Editing can take many forms, from line editing to structural editing, copy editing to developmental editing. This often baffling variety of editing can be a minefield for self-publishing authors unfamiliar with the intricacies of the publishing world. This session takes the mystery out of editing, while placing great emphasis on the fact that no self-publishing author should be contemplating publication unless and until they have had their work edited.
A good historical novel is the result of extensive research so as to be as accurate to the storyline’s period as possible. In this session, novelist Aidan Morrissey looks at some of the research he undertook before writing his novel, and at the vexatious question of anachronisms. For some, these are the bane of historical fiction; for others, they are the lifeblood of literary and prize-winning authors.
Every story follows an arc and a formula, each has tension and drama. Every story has someone we can relate to… and so should your marketing and publicity. Nowadays, ‘local author writes book’ won’t cut the mustard – your press release, interview pitch and other marketing content must be memorable, and bring the story of you and your book alive. In short, storytelling doesn’t finish once you’ve typed ‘The End’. This session will delve down into the storytelling aspects of marketing and publicity, and how you can leverage its power in your marketing efforts.
With the explosion in recent years in authors opting to self-publish, the number of suppliers – from excellent to adequate, ‘dodgy’ to simply out to exploit – has also burgeoned. The options and offers open to authors can be bewildering, and in a wholly unregulated market, authors far too often fall foul of the scammers.
This panel, lead by representatives of the UK’s most respected advocates for authors – the Society of Authors, the Writers’ Guild of Great Britain and the Writers’ & Artists’ Yearbook – looks at how to tell the difference between the saints and the sharks and avoid those tales of woe at the hands of the self-publishing charlatans.
Getting reviews of your work is one major factor in why so many authors decide to publish. So what avenues are open to you to ensure that you get those all-important reviews? National newspapers, the regional press, retailers’ reviews, readers’ reviews, bloggers, social media… all have their own pros and cons. And what about paid-for reviews? How far should you go to get a review? And what happens if you don’t like what someone then says? This session looks at the many avenues open to self-publishing authors to obtain genuine reviews for both books and ebooks, and at the benefits and pitfalls of each option.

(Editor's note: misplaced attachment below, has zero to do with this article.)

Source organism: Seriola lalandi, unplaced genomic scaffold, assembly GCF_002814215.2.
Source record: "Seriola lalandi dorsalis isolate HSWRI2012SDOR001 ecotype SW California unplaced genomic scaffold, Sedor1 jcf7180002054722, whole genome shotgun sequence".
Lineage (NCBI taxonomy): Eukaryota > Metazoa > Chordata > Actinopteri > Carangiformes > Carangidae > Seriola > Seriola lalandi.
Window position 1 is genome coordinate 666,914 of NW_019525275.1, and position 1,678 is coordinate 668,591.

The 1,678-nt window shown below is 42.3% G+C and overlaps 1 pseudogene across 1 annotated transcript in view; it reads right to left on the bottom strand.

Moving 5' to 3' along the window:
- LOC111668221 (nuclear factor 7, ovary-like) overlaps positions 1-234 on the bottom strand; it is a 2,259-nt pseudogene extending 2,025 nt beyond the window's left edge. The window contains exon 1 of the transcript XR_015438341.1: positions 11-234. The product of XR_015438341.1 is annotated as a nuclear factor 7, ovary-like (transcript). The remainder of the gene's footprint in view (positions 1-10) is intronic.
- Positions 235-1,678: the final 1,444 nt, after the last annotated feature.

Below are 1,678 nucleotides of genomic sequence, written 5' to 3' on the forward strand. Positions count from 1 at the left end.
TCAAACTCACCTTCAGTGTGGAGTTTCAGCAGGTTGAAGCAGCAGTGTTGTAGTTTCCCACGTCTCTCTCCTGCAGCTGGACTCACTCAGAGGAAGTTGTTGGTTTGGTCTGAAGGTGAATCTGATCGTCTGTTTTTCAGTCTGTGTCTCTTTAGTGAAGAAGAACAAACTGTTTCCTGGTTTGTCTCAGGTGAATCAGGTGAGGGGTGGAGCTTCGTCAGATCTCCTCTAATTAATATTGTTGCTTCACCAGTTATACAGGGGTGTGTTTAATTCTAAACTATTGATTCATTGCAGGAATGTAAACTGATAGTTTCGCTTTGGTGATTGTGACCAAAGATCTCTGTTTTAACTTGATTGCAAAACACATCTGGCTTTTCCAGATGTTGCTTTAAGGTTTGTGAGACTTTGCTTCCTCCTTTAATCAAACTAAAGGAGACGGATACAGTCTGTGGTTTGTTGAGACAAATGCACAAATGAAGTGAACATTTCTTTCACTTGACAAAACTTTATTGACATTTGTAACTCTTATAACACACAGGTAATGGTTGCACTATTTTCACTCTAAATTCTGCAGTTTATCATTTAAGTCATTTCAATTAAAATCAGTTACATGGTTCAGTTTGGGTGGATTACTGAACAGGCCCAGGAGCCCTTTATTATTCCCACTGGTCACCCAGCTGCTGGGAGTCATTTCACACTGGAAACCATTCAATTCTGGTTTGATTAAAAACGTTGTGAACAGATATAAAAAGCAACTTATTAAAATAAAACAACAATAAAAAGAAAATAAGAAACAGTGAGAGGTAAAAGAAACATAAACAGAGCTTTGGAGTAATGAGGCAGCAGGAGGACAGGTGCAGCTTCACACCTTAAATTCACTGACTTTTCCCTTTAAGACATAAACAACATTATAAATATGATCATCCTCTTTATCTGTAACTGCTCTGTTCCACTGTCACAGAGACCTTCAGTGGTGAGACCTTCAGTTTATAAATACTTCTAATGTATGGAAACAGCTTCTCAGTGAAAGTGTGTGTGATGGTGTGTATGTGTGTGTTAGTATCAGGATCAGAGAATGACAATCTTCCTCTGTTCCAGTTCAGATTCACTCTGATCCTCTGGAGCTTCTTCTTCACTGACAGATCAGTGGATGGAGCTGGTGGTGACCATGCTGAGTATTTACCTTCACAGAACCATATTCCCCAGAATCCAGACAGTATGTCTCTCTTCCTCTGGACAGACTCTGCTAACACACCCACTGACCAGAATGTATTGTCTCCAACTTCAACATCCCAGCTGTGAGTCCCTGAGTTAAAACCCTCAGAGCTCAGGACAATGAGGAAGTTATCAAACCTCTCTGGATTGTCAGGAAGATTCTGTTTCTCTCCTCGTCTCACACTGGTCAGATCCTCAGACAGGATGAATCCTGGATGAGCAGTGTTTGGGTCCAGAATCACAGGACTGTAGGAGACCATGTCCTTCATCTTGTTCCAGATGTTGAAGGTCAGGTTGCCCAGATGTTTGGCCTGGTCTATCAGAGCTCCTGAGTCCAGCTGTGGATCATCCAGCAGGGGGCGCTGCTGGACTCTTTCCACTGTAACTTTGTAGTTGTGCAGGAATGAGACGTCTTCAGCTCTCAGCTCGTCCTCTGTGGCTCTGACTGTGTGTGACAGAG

Everyone has a fascinating story to tell, for which you already have all the material you need. But what exactly is memoir, how do you get started, and how do you turn your personal experience into engaging and gripping narrative? What are the joys and difficulties you might encounter in the process, both creatively and psychologically? Using her own experience of writing a memoir and her work facilitating others to write their stories Cathy will talk about the things she has learned from her own writing process and from other memoir writers she has supported. This will be a talk which includes some brief practical writing prompts.
Alfred Hitchcock said that to make a great film you need three things: the script, the script and the script. The same is equally true in TV and radio. Every writer’s journey is different and even after 45 years of writing for a living, Paul A Mendelson wouldn’t presume to teach you how to crack it. But perhaps, in a very personal talk, he can help you to find your voice and make your own opportunities. And as he’s a BAFTA-nominated comedy writer, he’s hoping he can also make you smile. (He also loves questions!)
Like most things, there are trends in book publishing. When Harry Potter became a success there was a flurry of ‘wizard’ books; vampires ruled the roost for a few years, and recently it has been the turn of anything ‘plant-based’ to take pride of place on the shelves. Literary agent Kate Nash needs to know what publishing companies are looking for, so staying on trend can be vital. For self-publishers too, catching the wave of a hot subject can bring success beyond that expected. This session looks at what genres are on the rise and fall in the publishing world.